6. There indeed was not much haggling for my price. I just asked for a few different things, like a garage, and got a price I could live with. If anything, the fact that over 40 houses have been sold under that system shows that this a neighborhood that people are really excited about. Especially since, as RMC notes, there has been NO advertising. They haven't (to my knowledge) even put any of the houses in the MLS system.

Just my two cents.

Re: Agave - Cons and Concerns

Posted by Ben Phenix at April 12. 2006

I think they are fine investments. I do think the prison is a bit of weight on the area (as noted, it isn't going away anytime soon). Hopefully they can do somethings to make it less noticable. However, there are more valuable (though not modern in the slightest) going up even further out near Walter Long Lake (Decker Lake) so clearly many feel the area will support Agave levels and higher.

I think a huge boon is the excitement of the initial owners. It is rare you see that in a spec development. It counts for a lot and indicates a group of people involved with where and how they live.

Overall, they aren't my thing. Nor are the metrohomes. However, both clearly speak to quite a few people and admire their efforts to actually make affordable homes.

Especially since, as RMC notes, there has been NO advertising. They haven't (to my knowledge) even put any of the houses in the MLS system.

I disagree with this. I think the homes have been marketed quite well via PR and word of mouth. An article in the Statemen is better than any MLS listing. Also through stoking their buyers, the word of mouth campaign is very strong. I've noticed trends via the search engines queries which provides a glimpse the PR aspects.

Re: Agave - Cons and Concerns

Posted by Universal Constructor at May 08. 2006

Hi VivaAndo,

Some thoughtful inquiries there.

I'd just add that Agave is a nice addition to the Austin scene. In many ways it is atypical of what is happening generally in town but that is kind of nice. It sort of spreads the market open a little bit.

To some extent I think the best thing to do is to drive around Austin Neighborhoods, check out Agave and decide which environment suits you. Their respective nature's are pretty different in many respects.

That said, the relative scarcity of new modern homes in town cause a lot of my Clients to simply decide to add on to their existing home, as they oftentimes cannot find new construction available that suits their space needs AND aesthetic needs.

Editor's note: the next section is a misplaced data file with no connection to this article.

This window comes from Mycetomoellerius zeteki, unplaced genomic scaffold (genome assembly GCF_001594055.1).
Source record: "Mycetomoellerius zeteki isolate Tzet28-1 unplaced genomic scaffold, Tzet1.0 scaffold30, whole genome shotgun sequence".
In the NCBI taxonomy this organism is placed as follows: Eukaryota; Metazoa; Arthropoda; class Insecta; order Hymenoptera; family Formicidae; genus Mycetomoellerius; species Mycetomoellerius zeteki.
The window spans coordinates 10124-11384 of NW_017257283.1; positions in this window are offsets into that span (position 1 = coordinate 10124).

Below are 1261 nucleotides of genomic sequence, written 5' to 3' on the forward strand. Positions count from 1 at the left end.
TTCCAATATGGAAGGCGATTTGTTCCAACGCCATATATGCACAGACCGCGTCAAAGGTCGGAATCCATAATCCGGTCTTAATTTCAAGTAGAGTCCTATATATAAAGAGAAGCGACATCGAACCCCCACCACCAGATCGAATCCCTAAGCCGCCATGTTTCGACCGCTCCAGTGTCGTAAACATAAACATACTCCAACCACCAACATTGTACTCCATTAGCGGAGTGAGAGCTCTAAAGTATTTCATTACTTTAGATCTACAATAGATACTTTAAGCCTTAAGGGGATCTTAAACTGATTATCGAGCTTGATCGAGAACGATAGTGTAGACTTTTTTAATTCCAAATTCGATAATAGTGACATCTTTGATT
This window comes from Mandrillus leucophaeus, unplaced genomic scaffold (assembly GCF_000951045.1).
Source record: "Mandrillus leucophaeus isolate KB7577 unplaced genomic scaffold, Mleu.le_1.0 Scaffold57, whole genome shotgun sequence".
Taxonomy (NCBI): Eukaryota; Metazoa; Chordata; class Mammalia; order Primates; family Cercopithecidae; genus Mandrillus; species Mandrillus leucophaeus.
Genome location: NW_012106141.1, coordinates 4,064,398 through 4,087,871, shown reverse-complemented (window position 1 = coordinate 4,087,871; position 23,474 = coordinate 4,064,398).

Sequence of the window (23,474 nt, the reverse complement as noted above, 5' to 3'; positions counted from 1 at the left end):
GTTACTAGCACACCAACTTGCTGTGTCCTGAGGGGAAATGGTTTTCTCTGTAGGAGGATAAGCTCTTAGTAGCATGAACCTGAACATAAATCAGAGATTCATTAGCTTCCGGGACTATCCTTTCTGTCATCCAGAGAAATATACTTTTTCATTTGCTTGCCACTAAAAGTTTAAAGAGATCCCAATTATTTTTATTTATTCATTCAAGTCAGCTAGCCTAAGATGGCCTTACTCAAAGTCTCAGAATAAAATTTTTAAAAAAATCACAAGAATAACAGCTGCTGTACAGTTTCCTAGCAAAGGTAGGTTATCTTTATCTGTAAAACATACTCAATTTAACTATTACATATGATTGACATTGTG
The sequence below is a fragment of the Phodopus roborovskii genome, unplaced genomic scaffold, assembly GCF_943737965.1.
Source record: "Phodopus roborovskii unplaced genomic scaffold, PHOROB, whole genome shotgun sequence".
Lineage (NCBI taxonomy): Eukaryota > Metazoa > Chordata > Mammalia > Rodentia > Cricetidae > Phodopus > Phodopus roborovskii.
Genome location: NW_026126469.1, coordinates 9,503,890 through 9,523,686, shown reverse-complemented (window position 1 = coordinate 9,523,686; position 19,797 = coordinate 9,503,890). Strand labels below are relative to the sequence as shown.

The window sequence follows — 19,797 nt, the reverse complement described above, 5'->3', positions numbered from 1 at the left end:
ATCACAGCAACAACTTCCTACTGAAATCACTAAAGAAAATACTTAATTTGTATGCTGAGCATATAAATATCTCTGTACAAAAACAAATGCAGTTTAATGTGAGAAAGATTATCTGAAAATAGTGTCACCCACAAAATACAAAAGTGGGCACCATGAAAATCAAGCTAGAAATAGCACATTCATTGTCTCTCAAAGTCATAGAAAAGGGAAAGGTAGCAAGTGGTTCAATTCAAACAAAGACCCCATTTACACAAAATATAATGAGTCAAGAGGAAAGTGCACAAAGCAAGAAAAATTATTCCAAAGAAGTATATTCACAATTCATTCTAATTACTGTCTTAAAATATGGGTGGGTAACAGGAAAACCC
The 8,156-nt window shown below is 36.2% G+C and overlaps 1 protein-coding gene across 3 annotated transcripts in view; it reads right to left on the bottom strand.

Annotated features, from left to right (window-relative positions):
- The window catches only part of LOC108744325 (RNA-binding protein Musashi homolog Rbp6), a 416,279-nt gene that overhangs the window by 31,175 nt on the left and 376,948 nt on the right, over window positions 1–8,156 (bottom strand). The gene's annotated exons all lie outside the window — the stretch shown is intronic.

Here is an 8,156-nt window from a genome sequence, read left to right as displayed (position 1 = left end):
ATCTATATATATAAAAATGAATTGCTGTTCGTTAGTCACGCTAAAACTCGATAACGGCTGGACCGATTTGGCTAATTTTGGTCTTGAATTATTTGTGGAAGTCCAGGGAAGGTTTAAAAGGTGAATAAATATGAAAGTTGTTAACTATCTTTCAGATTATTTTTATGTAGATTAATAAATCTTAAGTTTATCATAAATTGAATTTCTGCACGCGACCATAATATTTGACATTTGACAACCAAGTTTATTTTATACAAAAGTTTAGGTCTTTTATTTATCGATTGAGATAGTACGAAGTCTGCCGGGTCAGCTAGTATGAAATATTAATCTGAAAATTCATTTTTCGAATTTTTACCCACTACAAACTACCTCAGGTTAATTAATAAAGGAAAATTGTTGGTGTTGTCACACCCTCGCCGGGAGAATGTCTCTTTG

Just as an aside, I think far too few prospective homeowners take advantage of the opportunity to have an architect or designer consult on a home purchase. Be nice to get the macro and micro analysis all at once, I sometimes think.

Keep us up to date on your decision.

Most Sincerely,

Jonathan Chertok

Universal Joint Design Associates
Jonathan Chertok. Principal
Austin, Texas 1 512 407 9628
Development + Design + Construction
www.universaljointdesign.com

Re: Agave - Cons and Concerns

Posted by adam whatley at May 10. 2006

A few thoughts from someone who has recently purchased in Agave.

The Prison – My thought was “hey look there is a prison …that is a giant lawn they have with a long road. I wonder if they would let me go out there and throw a Frisbee.”
The water treatment plant - My thought was “hey look there is a water treatment plant …that is a giant lawn they have with nice trees. I wonder if they would let me go out there and sit under one of those trees and eat a sandwich.”
I never really have any thoughts of prisoners breaking out and taking over Agave and after visiting Agave about 30 times I am yet to smell anything – morning noon and night.
The Train – If it was some major train line that was rolling at all hours of the night and day it would probably concern me but from what people seem to have found out it goes up and down the track maybe three times a day. My wife and I actually kind of dig it.

“While not terribly far away from downtown (6 miles), this stretch of MLK/969 doesn't have many amenities -- or even necessities”

I live right next to Central Market south now and two HEB’s and a couple of other grocery stores. I will be able to pay my mortgage with all the money I will save by not going to CM every other day on my way home from work and buying imported parmesan cheese and coffee from Madagascar. I figure I can hit the HEB that is about half a mile from my job or if I forget – open a can of soup and rough it till the next day.

“gas pipeline running alongside the northwestern edge… It's rare, but pipelines have been known to explode”

Exploding pipeline? What do you think the chances are of a 500 mile pipeline exploding right in Agave? I’ll take my chances. There are gas lines running all over the place – there is one running into every house on my block and I am yet to see one explode.

Whatever gets me out of my 3/2 ranch home in the burbs and into a custom home with polished concrete etc. etc. bla bla bla is fine with me – I don’t care if they build it right on the pipeline and the sewage treatment plant. lol

Re: Agave - Cons and Concerns

Posted by Hope Turner at May 11. 2006